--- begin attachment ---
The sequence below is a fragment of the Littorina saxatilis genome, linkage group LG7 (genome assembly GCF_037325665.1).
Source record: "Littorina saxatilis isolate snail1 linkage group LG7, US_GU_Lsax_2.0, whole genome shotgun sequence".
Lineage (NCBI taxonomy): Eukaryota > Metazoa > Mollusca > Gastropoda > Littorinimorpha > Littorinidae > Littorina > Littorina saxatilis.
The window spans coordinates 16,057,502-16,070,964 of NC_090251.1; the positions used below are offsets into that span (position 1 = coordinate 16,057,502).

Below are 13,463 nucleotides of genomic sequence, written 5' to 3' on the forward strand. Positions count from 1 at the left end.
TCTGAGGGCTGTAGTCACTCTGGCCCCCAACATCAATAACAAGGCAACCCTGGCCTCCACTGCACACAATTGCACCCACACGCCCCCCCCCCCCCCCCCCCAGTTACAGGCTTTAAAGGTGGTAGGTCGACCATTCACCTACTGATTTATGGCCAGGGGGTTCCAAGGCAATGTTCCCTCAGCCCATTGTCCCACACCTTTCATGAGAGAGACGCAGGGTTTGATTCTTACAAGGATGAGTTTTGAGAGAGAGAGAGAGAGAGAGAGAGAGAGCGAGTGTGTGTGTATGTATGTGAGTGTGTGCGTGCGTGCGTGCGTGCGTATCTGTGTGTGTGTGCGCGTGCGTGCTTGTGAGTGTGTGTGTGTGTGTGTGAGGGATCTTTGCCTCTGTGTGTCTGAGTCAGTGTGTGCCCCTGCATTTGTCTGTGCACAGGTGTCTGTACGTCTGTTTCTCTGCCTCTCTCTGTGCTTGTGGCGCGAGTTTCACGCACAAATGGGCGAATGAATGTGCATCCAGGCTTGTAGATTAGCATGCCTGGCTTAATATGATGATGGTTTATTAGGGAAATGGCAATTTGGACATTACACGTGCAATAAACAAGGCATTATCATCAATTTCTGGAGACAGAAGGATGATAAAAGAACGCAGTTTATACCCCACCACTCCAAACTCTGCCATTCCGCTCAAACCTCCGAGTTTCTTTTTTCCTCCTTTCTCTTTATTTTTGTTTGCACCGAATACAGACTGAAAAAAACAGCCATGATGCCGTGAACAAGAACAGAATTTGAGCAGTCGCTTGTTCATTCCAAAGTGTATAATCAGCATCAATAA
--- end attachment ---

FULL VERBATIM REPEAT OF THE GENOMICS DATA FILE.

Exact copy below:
The sequence below is a fragment of the Littorina saxatilis genome, linkage group LG7 (genome assembly GCF_037325665.1).
Source record: "Littorina saxatilis isolate snail1 linkage group LG7, US_GU_Lsax_2.0, whole genome shotgun sequence".
Lineage (NCBI taxonomy): Eukaryota > Metazoa > Mollusca > Gastropoda > Littorinimorpha > Littorinidae > Littorina > Littorina saxatilis.
The window spans coordinates 16,057,502-16,070,964 of NC_090251.1; the positions used below are offsets into that span (position 1 = coordinate 16,057,502).

Below are 13,463 nucleotides of genomic sequence, written 5' to 3' on the forward strand. Positions count from 1 at the left end.
TCTGAGGGCTGTAGTCACTCTGGCCCCCAACATCAATAACAAGGCAACCCTGGCCTCCACTGCACACAATTGCACCCACACGCCCCCCCCCCCCCCCCCCCAGTTACAGGCTTTAAAGGTGGTAGGTCGACCATTCACCTACTGATTTATGGCCAGGGGGTTCCAAGGCAATGTTCCCTCAGCCCATTGTCCCACACCTTTCATGAGAGAGACGCAGGGTTTGATTCTTACAAGGATGAGTTTTGAGAGAGAGAGAGAGAGAGAGAGAGAGAGCGAGTGTGTGTGTATGTATGTGAGTGTGTGCGTGCGTGCGTGCGTGCGTATCTGTGTGTGTGTGCGCGTGCGTGCTTGTGAGTGTGTGTGTGTGTGTGTGAGGGATCTTTGCCTCTGTGTGTCTGAGTCAGTGTGTGCCCCTGCATTTGTCTGTGCACAGGTGTCTGTACGTCTGTTTCTCTGCCTCTCTCTGTGCTTGTGGCGCGAGTTTCACGCACAAATGGGCGAATGAATGTGCATCCAGGCTTGTAGATTAGCATGCCTGGCTTAATATGATGATGGTTTATTAGGGAAATGGCAATTTGGACATTACACGTGCAATAAACAAGGCATTATCATCAATTTCTGGAGACAGAAGGATGATAAAAGAACGCAGTTTATACCCCACCACTCCAAACTCTGCCATTCCGCTCAAACCTCCGAGTTTCTTTTTTCCTCCTTTCTCTTTATTTTTGTTTGCACCGAATACAGACTGAAAAAAACAGCCATGATGCCGTGAACAAGAACAGAATTTGAGCAGTCGCTTGTTCATTCCAAAGTGTATAATCAGCATCAATAA